The Chancellor has a historic call to make on pensions tax relief
While it is among the greenest of green papers, the consultation on restructuring incentives to save in pensions is surely one of the most important Chancellor George Osborne will have to ponder. The stakes could not be higher, for him and for the pensions industry.
Centre for Policy Studies fellow Michael Johnson has offered Osborne an incredibly tempting proposition: switch from EET to TEE and receive a windfall of literally hundreds of billions of pounds. The best scenario from a deficit reduction perspective is that pensions move to TEE by revaluing all the £2tn within them on one day, recouping tax relief given up front – possibly totalling £300bn – and legislating that the relief be given on withdrawal instead.
This would be of course incredibly complicated and would create so many winners and losers that the Government could find itself in court for years.
But those most likely to complain would be corporations, either those funding DB deficits or industry providers about to lose AUM. The public would complain too, but how justifiable would that be? Consider a DC saver approaching retirement with a £100,000 pot – after tax-free cash – plus state pension and other income, taking them over the income tax threshold. If they knew they would be paying 20 per cent tax on withdrawals, would they be that upset at the thought of having their fund reduced to £80,000 overnight, in return for being able to withdraw it tax-free?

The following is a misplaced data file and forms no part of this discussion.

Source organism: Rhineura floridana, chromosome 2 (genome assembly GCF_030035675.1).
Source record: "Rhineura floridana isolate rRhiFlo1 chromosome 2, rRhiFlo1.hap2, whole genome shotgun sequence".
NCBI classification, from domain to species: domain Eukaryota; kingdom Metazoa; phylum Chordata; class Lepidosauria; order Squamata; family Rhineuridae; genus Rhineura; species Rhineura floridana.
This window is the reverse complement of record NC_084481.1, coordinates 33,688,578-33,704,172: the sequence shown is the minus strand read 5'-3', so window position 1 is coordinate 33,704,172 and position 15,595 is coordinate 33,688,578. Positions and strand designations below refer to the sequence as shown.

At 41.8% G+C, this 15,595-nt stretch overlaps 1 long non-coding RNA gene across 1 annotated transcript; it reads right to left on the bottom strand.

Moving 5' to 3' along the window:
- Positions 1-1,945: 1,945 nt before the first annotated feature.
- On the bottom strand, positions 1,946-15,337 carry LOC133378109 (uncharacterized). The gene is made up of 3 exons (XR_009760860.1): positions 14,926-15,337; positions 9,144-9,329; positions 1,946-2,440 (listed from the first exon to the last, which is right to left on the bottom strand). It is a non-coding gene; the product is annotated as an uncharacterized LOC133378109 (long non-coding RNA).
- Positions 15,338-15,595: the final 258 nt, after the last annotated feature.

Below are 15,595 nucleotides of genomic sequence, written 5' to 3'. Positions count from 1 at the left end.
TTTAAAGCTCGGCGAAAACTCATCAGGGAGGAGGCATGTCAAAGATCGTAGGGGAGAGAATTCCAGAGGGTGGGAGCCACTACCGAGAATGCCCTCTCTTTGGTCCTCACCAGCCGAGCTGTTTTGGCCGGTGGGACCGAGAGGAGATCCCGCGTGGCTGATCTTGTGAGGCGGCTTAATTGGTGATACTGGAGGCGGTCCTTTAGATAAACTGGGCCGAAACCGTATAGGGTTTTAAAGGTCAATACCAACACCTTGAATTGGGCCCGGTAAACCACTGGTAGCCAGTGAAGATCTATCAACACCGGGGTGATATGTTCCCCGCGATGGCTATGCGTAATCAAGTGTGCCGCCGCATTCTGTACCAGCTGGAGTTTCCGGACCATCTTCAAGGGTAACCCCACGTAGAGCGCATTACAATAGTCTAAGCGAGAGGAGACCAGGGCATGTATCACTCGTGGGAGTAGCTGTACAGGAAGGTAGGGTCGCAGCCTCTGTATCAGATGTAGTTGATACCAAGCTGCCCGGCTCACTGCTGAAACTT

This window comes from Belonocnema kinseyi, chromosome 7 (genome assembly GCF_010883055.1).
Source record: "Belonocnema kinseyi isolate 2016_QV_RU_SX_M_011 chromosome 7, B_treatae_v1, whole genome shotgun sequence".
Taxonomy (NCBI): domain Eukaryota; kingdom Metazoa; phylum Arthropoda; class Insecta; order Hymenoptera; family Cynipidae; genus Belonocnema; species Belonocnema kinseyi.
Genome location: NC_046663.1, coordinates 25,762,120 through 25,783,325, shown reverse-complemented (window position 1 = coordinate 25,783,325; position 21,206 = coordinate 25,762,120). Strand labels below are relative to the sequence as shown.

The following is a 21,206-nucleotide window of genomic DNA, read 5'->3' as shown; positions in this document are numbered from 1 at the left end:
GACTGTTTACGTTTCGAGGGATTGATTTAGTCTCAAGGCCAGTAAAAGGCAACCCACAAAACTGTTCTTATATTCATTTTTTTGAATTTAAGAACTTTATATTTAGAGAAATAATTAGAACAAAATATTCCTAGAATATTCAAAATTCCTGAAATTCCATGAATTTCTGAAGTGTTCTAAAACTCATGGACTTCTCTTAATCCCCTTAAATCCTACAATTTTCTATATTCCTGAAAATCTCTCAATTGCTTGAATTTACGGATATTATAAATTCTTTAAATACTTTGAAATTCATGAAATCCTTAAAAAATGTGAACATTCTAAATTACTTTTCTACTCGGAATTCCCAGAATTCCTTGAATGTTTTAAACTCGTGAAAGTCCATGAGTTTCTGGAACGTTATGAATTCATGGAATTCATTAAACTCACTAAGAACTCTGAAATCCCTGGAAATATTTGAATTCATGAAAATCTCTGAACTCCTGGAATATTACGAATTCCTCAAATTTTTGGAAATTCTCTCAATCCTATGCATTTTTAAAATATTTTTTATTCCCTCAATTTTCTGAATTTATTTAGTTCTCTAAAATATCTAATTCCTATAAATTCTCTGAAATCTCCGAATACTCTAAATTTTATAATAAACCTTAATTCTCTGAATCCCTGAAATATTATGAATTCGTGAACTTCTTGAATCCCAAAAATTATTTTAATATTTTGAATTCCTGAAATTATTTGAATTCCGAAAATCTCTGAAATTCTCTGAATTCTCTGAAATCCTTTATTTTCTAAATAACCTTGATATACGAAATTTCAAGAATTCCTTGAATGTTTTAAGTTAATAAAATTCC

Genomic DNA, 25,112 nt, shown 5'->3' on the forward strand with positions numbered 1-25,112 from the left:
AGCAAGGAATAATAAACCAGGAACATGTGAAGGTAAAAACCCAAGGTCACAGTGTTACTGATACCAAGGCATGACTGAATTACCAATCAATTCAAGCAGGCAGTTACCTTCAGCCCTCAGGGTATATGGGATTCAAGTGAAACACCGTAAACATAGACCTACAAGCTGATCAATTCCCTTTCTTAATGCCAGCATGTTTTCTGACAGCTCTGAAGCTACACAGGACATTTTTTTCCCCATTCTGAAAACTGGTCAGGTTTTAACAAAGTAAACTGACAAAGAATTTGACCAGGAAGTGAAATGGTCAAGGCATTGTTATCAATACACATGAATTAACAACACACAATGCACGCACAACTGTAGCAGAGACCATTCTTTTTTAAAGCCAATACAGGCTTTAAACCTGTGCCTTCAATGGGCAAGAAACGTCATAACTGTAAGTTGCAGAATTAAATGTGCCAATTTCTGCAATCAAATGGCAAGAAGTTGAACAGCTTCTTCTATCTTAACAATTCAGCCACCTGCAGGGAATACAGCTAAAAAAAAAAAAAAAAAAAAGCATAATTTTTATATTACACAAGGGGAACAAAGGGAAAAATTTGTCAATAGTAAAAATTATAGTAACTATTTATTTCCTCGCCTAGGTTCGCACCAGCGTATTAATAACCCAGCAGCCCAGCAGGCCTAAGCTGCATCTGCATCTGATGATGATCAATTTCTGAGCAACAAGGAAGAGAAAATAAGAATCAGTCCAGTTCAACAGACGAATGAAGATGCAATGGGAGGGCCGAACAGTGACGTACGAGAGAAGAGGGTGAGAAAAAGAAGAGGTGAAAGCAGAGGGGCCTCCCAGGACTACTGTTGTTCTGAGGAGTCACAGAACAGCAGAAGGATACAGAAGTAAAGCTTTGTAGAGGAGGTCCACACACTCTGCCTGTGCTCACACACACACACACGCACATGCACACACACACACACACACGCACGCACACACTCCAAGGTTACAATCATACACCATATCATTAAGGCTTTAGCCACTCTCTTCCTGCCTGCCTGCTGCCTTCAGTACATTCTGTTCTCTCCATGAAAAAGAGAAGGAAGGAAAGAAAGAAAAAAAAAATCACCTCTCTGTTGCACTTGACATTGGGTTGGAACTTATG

For the Chancellor, that £20,000 becomes a bird in the hand he can put towards reducing the country’s colossal debt mountain.
Cynics and realists would question the likelihood of the same money being taxed again further down the line, ultimately ending up with a TET system. The Chancellor could get round this one by adopting a completely libertarian stance by not only switching to an Isa-like TEE structure but also allowing Isa-like access. That is surely a harder call – destroying retirement saving and replacing it with any time of life saving feels like a high price to get your hands on £300 billion. It all depends how desperate he is feeling.
For parts of the pensions industry a move to TEE would be a very painful blow. At the extreme end of these proposals, we could see the effective abolition of pensions altogether. What’s more, the reduction in AUM that would flow from such a massive tax take would also hit provider profits.
Rightly, neither of these industy-centric factors will figure in Treasury brains when deciding what is right for the country. But there would be many other complexities to work through.
The extent to which ongoing savings could be made by a switch to TEE would be limited by the monolithic cost of DB, most of which is public sector and which absorbs two-thirds of tax relief. Excluding DB would be unfair, and the Government has sufficient levers in both EET and TEE to get to the outcome it wants, meaning neither is better in revenue-generating terms.
So in the end it comes down to what the Chancellor is prepared to do to get his hands on £300bn – the answer to which is ‘probably quite a lot’.
In Hungary, pension assets have been taken over by the state in recent years. A tax raid on accrued pension assets in the UK would be perceived by many as equally draconian – surely not the behaviour of a Conservative government.
Yet the boost to the Government’s balance sheet would be spectacular. Osborne has a massive call to make on this one.